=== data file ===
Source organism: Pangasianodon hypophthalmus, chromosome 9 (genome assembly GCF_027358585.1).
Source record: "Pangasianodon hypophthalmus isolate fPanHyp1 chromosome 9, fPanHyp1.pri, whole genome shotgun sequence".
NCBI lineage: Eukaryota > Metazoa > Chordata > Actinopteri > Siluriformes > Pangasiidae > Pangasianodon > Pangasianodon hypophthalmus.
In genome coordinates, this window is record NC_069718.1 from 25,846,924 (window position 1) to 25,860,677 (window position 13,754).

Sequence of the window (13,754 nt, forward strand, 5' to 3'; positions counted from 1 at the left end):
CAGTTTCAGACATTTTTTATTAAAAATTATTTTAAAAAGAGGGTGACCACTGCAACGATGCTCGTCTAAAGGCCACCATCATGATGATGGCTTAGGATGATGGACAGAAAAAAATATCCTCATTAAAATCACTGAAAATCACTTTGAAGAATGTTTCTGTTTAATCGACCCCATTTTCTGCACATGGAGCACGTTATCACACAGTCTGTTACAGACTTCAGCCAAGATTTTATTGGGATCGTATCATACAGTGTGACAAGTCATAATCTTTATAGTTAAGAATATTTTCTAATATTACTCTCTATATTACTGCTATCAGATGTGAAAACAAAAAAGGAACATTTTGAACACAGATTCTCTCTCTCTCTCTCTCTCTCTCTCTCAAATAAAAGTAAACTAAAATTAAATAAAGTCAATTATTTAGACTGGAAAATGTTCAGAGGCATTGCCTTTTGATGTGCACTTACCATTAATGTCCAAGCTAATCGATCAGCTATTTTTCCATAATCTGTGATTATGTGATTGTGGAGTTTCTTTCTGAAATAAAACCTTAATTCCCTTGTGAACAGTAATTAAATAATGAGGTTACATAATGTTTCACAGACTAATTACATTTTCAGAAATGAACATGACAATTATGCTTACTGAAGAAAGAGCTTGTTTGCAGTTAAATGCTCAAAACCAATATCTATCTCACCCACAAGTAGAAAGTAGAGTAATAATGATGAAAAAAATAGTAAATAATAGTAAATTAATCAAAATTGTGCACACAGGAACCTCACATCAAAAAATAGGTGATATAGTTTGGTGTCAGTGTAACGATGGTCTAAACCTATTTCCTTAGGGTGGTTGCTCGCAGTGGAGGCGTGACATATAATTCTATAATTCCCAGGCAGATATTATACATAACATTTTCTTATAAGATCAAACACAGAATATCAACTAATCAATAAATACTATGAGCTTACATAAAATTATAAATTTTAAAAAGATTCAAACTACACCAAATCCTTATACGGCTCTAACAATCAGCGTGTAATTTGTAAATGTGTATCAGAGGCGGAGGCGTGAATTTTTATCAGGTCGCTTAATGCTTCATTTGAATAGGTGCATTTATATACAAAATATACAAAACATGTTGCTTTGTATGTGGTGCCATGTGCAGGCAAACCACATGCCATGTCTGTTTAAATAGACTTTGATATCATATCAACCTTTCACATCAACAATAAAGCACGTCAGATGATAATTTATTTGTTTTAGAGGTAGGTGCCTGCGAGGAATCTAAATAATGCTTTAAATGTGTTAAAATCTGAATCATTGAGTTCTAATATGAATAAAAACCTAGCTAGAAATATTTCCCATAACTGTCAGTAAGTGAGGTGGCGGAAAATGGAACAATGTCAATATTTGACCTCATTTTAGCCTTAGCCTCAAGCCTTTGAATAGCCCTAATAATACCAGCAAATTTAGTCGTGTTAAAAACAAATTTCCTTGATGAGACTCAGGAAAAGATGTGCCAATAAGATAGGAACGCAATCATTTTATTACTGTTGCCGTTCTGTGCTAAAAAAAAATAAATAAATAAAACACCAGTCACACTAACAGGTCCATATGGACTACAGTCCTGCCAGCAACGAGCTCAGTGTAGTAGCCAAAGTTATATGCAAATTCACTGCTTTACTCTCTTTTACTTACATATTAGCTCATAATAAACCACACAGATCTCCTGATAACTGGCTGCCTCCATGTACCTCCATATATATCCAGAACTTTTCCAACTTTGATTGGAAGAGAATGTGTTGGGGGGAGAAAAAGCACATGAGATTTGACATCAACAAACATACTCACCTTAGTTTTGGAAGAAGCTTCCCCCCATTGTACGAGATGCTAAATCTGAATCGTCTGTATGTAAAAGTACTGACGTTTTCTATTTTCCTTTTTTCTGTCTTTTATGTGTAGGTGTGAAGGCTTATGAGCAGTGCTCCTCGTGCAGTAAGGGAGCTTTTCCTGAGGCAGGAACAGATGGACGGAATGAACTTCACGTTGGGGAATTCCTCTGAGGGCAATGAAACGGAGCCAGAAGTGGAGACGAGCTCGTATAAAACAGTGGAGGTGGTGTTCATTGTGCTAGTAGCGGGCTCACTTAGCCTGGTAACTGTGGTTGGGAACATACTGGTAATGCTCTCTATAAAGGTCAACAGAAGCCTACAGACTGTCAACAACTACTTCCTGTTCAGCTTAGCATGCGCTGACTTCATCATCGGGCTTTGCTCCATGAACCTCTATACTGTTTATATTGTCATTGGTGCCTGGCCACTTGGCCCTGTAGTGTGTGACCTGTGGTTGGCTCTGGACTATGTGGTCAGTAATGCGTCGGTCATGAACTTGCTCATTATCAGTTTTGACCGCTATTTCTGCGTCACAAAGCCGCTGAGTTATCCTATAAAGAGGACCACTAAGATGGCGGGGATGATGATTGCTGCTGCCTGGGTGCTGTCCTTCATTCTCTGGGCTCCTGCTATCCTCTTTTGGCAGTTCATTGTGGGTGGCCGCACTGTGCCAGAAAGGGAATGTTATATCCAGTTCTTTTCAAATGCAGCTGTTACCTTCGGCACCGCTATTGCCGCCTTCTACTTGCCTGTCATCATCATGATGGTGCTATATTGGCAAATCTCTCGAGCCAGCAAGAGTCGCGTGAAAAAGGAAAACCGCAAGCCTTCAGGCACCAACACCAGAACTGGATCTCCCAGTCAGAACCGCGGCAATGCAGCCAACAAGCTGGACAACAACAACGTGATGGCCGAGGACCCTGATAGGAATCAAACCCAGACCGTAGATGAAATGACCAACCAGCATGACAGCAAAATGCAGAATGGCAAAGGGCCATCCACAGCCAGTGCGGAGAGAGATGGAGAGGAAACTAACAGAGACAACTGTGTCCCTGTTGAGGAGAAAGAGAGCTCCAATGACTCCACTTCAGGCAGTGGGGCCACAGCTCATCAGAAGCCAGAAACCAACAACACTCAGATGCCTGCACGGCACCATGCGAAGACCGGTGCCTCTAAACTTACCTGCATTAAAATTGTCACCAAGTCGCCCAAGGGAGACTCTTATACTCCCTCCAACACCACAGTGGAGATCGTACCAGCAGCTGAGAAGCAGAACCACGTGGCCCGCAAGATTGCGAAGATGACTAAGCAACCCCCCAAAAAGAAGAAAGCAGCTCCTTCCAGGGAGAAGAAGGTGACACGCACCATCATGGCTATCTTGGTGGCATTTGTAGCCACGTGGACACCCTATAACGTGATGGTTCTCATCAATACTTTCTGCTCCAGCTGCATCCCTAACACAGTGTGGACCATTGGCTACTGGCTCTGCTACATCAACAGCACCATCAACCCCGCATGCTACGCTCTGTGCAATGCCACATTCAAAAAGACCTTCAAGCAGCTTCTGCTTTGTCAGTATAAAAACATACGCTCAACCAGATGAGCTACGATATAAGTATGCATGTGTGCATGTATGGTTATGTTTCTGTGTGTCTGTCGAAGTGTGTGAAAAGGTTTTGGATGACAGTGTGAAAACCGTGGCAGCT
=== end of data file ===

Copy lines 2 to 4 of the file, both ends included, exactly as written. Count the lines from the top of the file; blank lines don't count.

Source record: "Pangasianodon hypophthalmus isolate fPanHyp1 chromosome 9, fPanHyp1.pri, whole genome shotgun sequence".
NCBI lineage: Eukaryota > Metazoa > Chordata > Actinopteri > Siluriformes > Pangasiidae > Pangasianodon > Pangasianodon hypophthalmus.
In genome coordinates, this window is record NC_069718.1 from 25,846,924 (window position 1) to 25,860,677 (window position 13,754).